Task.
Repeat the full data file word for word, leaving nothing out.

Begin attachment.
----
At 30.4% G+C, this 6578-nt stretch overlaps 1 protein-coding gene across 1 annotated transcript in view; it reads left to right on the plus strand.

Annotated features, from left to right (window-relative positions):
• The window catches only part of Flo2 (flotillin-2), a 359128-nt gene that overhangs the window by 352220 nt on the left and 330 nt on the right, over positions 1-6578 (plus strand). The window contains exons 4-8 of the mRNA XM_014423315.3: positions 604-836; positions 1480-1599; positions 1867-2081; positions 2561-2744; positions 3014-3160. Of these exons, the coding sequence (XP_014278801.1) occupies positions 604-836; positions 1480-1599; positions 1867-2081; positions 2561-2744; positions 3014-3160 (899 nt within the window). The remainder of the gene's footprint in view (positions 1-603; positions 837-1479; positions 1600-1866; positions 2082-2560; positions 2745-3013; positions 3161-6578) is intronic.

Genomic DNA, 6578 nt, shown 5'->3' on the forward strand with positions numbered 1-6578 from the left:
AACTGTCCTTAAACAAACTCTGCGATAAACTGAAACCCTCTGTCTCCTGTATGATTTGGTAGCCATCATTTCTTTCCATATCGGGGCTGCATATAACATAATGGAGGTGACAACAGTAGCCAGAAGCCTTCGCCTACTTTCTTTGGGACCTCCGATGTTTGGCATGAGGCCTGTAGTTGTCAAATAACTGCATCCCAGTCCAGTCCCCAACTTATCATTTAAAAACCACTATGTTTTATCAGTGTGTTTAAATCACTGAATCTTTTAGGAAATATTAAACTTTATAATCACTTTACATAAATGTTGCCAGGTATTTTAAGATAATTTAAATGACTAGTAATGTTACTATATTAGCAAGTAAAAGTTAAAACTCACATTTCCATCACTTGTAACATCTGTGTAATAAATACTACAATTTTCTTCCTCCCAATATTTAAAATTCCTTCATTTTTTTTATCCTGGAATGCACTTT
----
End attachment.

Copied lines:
At 30.4% G+C, this 6578-nt stretch overlaps 1 protein-coding gene across 1 annotated transcript in view; it reads left to right on the plus strand.

Annotated features, from left to right (window-relative positions):
• The window catches only part of Flo2 (flotillin-2), a 359128-nt gene that overhangs the window by 352220 nt on the left and 330 nt on the right, over positions 1-6578 (plus strand). The window contains exons 4-8 of the mRNA XM_014423315.3: positions 604-836; positions 1480-1599; positions 1867-2081; positions 2561-2744; positions 3014-3160. Of these exons, the coding sequence (XP_014278801.1) occupies positions 604-836; positions 1480-1599; positions 1867-2081; positions 2561-2744; positions 3014-3160 (899 nt within the window). The remainder of the gene's footprint in view (positions 1-603; positions 837-1479; positions 1600-1866; positions 2082-2560; positions 2745-3013; positions 3161-6578) is intronic.

Genomic DNA, 6578 nt, shown 5'->3' on the forward strand with positions numbered 1-6578 from the left:
AACTGTCCTTAAACAAACTCTGCGATAAACTGAAACCCTCTGTCTCCTGTATGATTTGGTAGCCATCATTTCTTTCCATATCGGGGCTGCATATAACATAATGGAGGTGACAACAGTAGCCAGAAGCCTTCGCCTACTTTCTTTGGGACCTCCGATGTTTGGCATGAGGCCTGTAGTTGTCAAATAACTGCATCCCAGTCCAGTCCCCAACTTATCATTTAAAAACCACTATGTTTTATCAGTGTGTTTAAATCACTGAATCTTTTAGGAAATATTAAACTTTATAATCACTTTACATAAATGTTGCCAGGTATTTTAAGATAATTTAAATGACTAGTAATGTTACTATATTAGCAAGTAAAAGTTAAAACTCACATTTCCATCACTTGTAACATCTGTGTAATAAATACTACAATTTTCTTCCTCCCAATATTTAAAATTCCTTCATTTTTTTTATCCTGGAATGCACTTT